15. firepigette Says:

    I wonder what will happen if Capriles wins.

    What deals are they making with Cuba?

    How much of the army is pro Chavez?

    How will they govern if the governors, the army, the congress,and the generals are Chavista

    Sometimes I see so much optimism that I think deals have been struck, and that Chavismo wants Capriles to win.

    The militia could never confront the army.

    Is the army only partially pro Chavez?

    These kinds of questions go through my mind….I am sure Eric is correct about the proportion of pro Capriles voters vs Chavistas….but what could happen after elections?

    If Capriles wins, will he be able to do anything ?

    • Bruni Says:

      If Capriles wins, forget the army, the real problem is that he will have all the powers against him. They will make his life difficult and Chávez may try to come back by one of his usual methods (twist the law, use the Supreme Court, etc.).

      If Capriles does not win, but loses by a very small margin and ACK it, it all depends on the reaction of the opposition. If the opposition stays united and supports Capriles as a leader, then there is a strong chance of getting strongly into power later on.

      The worst scenario for us is Chavez winning for a large margin. There you will see things getting tougher.

      Capriles must win or lose by a small margin.

  16. CharlesC Says:

    Everyone knows Chavez is famous for supporting dictators around the world.
    Those who vote for Chavez should consider Chavez supporting Assad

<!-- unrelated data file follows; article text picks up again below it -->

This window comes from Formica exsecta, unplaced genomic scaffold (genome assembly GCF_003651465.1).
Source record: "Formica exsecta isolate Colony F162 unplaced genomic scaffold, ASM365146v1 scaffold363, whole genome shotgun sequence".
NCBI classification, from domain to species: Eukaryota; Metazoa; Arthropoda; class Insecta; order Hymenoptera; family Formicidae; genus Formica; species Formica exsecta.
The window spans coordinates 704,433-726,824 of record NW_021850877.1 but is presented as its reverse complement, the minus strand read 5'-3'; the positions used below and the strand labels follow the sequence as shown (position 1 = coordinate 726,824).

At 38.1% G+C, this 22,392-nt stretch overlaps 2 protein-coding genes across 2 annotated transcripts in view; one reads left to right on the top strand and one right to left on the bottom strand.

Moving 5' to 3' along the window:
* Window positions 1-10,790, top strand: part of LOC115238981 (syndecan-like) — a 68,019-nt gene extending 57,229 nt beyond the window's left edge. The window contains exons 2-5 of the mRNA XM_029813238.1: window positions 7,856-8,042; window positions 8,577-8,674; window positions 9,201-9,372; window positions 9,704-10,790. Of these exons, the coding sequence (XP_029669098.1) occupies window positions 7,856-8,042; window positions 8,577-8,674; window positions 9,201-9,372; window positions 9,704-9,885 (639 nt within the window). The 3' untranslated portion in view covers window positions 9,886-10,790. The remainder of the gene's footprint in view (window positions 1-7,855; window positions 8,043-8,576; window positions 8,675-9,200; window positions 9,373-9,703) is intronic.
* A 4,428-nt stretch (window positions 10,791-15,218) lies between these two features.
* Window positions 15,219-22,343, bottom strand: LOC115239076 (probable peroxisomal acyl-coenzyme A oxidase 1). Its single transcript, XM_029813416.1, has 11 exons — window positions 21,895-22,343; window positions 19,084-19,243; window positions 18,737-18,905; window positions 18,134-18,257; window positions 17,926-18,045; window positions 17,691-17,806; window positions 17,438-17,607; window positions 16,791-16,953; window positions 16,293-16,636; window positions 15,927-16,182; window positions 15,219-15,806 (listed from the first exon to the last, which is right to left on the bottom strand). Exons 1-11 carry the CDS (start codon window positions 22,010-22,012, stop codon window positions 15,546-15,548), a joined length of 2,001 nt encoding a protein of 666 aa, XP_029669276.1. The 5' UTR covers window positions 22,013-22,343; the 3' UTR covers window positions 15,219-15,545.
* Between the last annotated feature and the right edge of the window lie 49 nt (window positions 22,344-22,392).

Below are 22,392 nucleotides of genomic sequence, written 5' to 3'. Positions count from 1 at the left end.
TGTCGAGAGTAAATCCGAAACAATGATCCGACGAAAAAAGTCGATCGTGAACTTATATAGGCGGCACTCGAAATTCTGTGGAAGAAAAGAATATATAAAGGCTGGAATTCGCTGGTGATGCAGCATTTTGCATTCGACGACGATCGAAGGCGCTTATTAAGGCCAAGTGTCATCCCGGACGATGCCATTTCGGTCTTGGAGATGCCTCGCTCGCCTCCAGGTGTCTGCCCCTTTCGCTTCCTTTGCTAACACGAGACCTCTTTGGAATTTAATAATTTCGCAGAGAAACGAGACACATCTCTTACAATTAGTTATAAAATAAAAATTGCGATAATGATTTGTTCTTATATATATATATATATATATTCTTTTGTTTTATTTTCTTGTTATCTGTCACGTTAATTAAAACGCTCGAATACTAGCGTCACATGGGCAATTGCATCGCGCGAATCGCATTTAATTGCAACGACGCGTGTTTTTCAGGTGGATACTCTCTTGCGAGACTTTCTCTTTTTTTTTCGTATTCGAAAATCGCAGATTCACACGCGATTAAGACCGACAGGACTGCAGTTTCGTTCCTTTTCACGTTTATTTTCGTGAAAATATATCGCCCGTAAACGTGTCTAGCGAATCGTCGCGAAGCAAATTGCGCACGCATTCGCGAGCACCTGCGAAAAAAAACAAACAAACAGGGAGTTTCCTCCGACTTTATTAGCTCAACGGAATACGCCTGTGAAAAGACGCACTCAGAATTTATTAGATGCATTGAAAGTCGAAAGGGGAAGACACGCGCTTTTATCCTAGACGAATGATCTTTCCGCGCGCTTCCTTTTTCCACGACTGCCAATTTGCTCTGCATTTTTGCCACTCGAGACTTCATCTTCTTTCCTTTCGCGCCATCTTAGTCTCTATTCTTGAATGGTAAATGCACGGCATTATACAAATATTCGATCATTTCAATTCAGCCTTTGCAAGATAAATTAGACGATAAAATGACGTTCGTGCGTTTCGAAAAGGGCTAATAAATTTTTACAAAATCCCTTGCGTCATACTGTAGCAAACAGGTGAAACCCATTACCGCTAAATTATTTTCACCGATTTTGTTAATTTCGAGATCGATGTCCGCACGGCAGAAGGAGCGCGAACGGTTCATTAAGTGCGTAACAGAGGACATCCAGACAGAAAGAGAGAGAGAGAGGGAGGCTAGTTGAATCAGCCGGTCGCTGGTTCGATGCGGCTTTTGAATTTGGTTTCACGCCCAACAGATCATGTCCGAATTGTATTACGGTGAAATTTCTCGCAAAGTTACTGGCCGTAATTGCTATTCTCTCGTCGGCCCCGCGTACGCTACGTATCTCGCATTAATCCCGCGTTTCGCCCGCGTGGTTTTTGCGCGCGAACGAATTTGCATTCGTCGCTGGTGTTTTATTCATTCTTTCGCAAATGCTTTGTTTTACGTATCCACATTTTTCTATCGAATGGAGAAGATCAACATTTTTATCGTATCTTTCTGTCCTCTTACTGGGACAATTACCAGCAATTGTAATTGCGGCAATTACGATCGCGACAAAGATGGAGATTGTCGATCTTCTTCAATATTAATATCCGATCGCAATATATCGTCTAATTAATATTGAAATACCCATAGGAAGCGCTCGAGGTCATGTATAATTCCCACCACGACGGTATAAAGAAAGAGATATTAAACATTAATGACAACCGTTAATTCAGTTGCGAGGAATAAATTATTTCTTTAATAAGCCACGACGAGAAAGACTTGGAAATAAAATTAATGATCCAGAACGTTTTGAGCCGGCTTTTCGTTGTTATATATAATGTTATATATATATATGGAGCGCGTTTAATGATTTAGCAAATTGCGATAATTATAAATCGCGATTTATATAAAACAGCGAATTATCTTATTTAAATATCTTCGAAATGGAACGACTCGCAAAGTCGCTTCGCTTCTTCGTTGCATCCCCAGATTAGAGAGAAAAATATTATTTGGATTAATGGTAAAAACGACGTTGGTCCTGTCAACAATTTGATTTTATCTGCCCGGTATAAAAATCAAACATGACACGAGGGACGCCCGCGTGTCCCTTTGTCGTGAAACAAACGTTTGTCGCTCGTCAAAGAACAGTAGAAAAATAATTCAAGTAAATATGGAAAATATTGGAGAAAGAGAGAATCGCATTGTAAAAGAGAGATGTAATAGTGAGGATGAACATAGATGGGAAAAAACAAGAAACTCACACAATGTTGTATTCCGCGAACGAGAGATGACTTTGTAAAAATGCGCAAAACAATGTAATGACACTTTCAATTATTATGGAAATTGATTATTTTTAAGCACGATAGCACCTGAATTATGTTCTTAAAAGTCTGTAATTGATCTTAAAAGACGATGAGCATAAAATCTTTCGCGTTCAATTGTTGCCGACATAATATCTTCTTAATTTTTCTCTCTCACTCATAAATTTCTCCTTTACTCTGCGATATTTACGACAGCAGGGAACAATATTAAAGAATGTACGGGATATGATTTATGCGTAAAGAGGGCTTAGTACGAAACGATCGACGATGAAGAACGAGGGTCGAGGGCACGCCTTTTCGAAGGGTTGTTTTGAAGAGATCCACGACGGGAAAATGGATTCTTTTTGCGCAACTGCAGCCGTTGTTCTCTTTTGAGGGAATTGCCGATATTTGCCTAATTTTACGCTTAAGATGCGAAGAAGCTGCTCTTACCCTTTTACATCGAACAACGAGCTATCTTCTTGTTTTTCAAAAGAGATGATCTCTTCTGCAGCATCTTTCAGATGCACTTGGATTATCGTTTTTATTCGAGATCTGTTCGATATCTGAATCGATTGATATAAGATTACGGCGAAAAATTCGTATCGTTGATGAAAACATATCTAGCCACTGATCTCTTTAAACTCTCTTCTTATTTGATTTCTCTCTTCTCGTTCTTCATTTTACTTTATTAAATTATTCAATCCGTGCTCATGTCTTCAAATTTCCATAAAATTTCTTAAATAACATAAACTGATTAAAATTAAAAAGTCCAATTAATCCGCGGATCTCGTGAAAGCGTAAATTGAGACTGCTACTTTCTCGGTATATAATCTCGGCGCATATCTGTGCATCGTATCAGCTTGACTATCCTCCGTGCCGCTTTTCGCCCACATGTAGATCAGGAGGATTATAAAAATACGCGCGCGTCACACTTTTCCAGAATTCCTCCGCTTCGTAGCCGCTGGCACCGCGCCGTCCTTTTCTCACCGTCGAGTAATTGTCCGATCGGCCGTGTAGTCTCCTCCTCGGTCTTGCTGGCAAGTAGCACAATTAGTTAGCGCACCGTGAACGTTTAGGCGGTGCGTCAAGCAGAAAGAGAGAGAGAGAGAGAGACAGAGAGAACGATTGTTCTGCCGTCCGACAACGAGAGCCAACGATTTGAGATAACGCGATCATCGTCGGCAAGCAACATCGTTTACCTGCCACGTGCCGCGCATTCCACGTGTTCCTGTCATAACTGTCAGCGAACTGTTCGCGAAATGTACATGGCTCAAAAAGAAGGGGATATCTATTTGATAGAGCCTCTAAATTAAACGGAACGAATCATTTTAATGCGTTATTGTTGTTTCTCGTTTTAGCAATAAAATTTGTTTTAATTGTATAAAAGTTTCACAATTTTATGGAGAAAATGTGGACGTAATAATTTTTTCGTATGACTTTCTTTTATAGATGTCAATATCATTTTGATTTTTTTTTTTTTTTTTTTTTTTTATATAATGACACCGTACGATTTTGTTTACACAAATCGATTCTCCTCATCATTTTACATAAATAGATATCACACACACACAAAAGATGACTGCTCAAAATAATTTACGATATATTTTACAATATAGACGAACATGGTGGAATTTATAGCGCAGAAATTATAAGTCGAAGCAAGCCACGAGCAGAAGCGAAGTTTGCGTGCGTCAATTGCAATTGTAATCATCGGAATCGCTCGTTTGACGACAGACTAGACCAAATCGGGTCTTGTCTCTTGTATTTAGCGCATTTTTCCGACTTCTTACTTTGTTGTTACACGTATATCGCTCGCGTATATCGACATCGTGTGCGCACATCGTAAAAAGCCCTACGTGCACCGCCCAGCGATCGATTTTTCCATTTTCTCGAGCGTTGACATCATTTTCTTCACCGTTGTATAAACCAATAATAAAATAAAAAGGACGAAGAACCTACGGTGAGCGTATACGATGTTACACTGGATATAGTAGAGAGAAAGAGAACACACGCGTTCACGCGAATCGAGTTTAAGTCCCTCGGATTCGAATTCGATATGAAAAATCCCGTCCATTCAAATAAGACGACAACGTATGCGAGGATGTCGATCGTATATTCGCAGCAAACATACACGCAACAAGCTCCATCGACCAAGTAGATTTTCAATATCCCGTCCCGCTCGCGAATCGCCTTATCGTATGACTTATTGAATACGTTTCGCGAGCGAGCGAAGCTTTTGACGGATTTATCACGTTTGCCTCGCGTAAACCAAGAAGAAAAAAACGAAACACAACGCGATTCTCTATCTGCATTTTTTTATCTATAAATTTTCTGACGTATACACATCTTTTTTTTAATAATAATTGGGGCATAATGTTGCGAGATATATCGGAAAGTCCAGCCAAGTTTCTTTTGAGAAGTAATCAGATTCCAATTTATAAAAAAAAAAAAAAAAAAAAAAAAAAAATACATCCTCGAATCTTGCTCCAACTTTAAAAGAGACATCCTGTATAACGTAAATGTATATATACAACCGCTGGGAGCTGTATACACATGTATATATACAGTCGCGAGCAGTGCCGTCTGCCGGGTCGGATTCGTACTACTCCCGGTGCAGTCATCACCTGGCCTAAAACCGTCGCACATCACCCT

who has killed almost 30,000 of his own people(like his father)using weapons of
    war indiscriminately in his own cities in Syria.
    How can a Venezuelan vote for someone who supports this evil dictator?

  17. Humberto Says:

    This poll makes a lot of sense. They actually have a strategy to measure the effect of government fear-mongering and it is to allow the polled individual to secretly select the candidate. What they found is that Chavez voters have no fear of expressing their opinion but Capriles voters clearly do. No surprise particularly given the government’s track record of discrimination against political opponents.

  18. Bruni Says:

    What is really remarkable is the campaign that Capriles has carried out. Chapeau to Capriles! I knew it, but this confirm my perception that he is an exceptional campaigner. When this started, more or less one year ago, nobody outside Miranda knew who Capriles was and now in one of the slides it shows that a very large number of people know that Capriles has visited their town/city of state.

    What I like about this poll is the fact that in secret people voted for Capriles. What I don’t like, is the fact that when asked about the improvement of their personal situation with respect to a year ago, most people felt there was an improvement.

    There is hope, but still too close for comfort….

    • Eric Says:

      In fact, their methodology is flawed, and it doesn’t prove what you say it proves. You can’t do an in-home poll, ask all the standard questions, including the who-will-you-vote-for question, and then at some point ask respondents to check a secret ballot and stuff it into a container, and assume that the respondent will trust the process. All this says to me is that Chavista voters are more circumspect and distrust the bait-and-switch completely, while Capriles voters have slightly more confidence in the process.

  19. Eric Says:

    The polls are all trending toward a larger than expected Capriles win, and it’s clear, to me at least, that we’re witnessing a very classic tipping point phenomenon in the making.

    In the past I’ve posted comments here and in other blogs about how to interpret poll results in Venezuela, and I’ve made the point that basically you can’t take any of them at face value, given the unique We’re Not In Kansas Anymore characteristics of the political environment.